Telluride: Alfonso Cuaron on His "90 Percent Autobiographical" Film 'Roma'

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Alfonso Cuaron

As he was received a tribute at the Rocky Mountain film festival, the director also revealed advice he got from his friend Guillermo del Toro.

“This film is as autobiographical as I can be,” said Alfonso Cuaron, speaking of his new movie, Roma. Cuaron, the Oscar-winning director of Gravity, was feted Friday night with a Silver Medallion tribute at the Telluride Film Festival, where he was interviewed by Vanity Fair’s Rebecca Keegan before his picture screened at the Palm Theatre. 

“Ninety percent comes out of my memory,” he continued. “We shot in the places where the scenes took place. I gathered 70 percent of the original furniture in my home from different family members all around Mexico, and then I cast actors that looked as much as possible like the original people.”

Roma tells the story of a family dealing with a parental split-up in 1970s Mexico City, seen through the eyes of the nanny who binds them together, even as she has to face her own problems. Yalitza Aparicio, who plays Cleo, the nanny, was present, along with Marina de Tavira, who plays Cuaron’s fictionalized mother. 

In real life, said Cuaron, Cleo “was the domestic worker/nanny in the home, part of our family, and obviously the other character is based on my mom. The interesting thing for me in this process was [that] your loved ones, you take for granted; you don’t really give them an individuality — your mom is your mom, the last thing you want to do is [find out] about the sexual life of your mom!”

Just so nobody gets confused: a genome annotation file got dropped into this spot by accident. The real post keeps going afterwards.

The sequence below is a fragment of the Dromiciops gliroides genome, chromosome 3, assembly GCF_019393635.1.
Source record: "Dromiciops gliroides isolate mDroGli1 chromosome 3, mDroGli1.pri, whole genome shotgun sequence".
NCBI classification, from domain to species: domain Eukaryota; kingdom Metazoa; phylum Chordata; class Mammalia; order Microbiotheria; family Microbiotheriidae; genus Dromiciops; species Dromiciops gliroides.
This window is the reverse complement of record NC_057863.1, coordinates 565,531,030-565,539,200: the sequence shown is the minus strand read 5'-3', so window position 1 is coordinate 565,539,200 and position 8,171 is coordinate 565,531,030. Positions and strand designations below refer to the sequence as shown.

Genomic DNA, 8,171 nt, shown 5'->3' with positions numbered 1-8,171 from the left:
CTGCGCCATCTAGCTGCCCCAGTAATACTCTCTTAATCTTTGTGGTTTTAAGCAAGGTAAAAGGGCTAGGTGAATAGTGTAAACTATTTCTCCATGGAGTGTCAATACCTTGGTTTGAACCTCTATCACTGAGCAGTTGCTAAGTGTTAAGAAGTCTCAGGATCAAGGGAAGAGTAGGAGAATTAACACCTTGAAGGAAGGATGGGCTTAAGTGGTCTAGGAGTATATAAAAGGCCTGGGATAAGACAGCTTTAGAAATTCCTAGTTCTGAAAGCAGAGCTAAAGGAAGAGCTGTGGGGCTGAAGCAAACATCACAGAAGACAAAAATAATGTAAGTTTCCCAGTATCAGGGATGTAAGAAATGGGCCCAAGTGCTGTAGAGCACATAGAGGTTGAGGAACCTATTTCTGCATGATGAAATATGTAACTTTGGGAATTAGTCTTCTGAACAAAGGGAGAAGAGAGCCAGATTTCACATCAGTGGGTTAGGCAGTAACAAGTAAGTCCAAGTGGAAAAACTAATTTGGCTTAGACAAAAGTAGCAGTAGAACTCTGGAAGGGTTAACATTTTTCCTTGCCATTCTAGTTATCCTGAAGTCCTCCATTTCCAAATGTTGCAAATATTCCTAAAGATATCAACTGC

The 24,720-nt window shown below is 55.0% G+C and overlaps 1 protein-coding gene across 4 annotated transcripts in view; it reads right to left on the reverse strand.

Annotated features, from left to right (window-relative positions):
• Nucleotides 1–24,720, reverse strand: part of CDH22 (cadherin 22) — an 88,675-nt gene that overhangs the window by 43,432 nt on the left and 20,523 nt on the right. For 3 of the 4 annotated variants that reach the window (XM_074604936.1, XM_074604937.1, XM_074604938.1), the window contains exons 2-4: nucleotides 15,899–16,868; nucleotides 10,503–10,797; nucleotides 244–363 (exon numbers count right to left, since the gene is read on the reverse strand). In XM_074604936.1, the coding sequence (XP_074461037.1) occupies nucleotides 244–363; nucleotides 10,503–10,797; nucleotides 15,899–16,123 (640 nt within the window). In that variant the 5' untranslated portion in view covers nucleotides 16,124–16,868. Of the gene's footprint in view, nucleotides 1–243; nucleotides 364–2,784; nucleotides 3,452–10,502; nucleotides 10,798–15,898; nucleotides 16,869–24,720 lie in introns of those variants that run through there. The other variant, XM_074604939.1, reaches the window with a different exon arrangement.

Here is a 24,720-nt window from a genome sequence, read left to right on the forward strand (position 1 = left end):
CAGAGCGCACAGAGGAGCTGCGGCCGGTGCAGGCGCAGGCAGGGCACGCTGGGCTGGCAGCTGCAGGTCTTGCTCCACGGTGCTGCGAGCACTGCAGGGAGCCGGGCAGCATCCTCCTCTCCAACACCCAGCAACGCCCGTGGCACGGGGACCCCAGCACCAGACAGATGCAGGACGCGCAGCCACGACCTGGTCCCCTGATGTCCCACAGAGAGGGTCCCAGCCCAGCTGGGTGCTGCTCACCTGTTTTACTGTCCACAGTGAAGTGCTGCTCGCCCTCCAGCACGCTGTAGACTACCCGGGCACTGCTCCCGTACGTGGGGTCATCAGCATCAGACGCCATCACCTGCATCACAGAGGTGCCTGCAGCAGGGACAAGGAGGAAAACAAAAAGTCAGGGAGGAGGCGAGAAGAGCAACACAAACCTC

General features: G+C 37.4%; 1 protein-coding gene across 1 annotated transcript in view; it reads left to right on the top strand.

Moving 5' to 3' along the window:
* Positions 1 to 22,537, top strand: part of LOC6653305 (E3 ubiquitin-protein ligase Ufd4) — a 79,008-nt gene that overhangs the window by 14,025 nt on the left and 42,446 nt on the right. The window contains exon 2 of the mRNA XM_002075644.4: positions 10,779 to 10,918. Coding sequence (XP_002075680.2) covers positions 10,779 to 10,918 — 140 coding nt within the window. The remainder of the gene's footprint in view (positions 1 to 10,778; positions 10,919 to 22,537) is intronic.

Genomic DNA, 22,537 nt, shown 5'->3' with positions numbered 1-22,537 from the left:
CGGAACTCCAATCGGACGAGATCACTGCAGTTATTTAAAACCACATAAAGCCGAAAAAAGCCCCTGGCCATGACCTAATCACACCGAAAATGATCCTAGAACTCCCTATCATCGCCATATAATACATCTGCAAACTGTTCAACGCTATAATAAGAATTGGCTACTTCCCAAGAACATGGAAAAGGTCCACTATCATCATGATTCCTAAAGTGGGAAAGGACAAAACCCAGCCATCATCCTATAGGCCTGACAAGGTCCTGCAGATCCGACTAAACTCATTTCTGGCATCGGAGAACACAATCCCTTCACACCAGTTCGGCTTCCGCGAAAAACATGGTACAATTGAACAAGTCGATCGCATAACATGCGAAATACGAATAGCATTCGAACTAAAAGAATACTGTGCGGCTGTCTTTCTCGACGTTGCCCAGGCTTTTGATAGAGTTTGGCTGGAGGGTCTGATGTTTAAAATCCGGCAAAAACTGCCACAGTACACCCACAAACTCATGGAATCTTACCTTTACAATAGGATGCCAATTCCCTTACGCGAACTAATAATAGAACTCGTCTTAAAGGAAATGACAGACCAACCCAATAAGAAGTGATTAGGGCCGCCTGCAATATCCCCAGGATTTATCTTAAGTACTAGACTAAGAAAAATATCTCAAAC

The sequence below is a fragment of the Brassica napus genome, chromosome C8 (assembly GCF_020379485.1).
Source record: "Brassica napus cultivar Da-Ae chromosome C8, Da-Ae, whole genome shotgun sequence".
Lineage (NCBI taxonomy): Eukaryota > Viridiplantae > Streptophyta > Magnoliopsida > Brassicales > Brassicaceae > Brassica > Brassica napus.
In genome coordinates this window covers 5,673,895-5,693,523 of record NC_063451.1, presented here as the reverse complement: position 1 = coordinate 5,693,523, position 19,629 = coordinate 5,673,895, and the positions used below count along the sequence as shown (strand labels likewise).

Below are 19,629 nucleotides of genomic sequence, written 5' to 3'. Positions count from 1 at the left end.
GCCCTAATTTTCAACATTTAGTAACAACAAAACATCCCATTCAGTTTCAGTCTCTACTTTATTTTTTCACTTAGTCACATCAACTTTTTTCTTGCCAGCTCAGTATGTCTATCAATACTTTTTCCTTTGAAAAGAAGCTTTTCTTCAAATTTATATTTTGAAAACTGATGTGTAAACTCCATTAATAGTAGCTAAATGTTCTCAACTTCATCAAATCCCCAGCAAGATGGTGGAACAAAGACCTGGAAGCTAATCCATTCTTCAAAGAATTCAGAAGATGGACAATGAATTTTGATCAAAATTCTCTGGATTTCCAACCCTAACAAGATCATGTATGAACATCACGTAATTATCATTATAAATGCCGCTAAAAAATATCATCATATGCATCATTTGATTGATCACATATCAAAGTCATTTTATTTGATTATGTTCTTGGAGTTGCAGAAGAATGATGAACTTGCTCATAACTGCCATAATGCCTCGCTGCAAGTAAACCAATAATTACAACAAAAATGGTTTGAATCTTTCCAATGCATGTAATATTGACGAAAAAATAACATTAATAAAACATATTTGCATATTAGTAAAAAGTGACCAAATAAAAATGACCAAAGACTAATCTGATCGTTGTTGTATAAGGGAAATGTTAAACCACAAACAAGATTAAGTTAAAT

Regarding his preparation of the script, he added: “I had extensive conversations with the real-life Cleo. Writing her character, I was forced for the first time in my life to see her as a woman [and to see] the complexities of her situation — a woman that comes from a more disadvantaged social class, that also comes from an indigenous heritage in a society that is ridden by class — and, in the Third World, there is a very perverse relationship between class and race.”

Cuaron also discussed his early work (“I took a very long, many times arduous path”) and the conflicts he had in Mexico that led him to seek opportunities in Hollywood (“I burned my bridges there,” he said of his homeland). Speaking of his Great Expectations, Cuaron said that disappointing picture had led him to a sort of existential crisis, when he decided he had to return to work that mattered more to him personally; renting 25 movies, he watched them back to back before calling his brother and writing Y Tu Mama Tambien with him.

Cuaron noted that his close friend Guillermo del Toro had forced him to accept a movie he was on the point of turning down: Harry Potter and the Prince of Azkaban. “I spoke to Guillermo,” he recalled. “He said, ‘Have you read the books? You fucking Skinny [his nickname for Cuaron]! You’re so fucking arrogant! You’re going to go to the bookstore and read the books and call me right away.’ I read the first two and was halfway through the third and I called him and said, ‘Well, the material is really great.’ He said, ‘You see, fucking…!’ That’s how it happened.”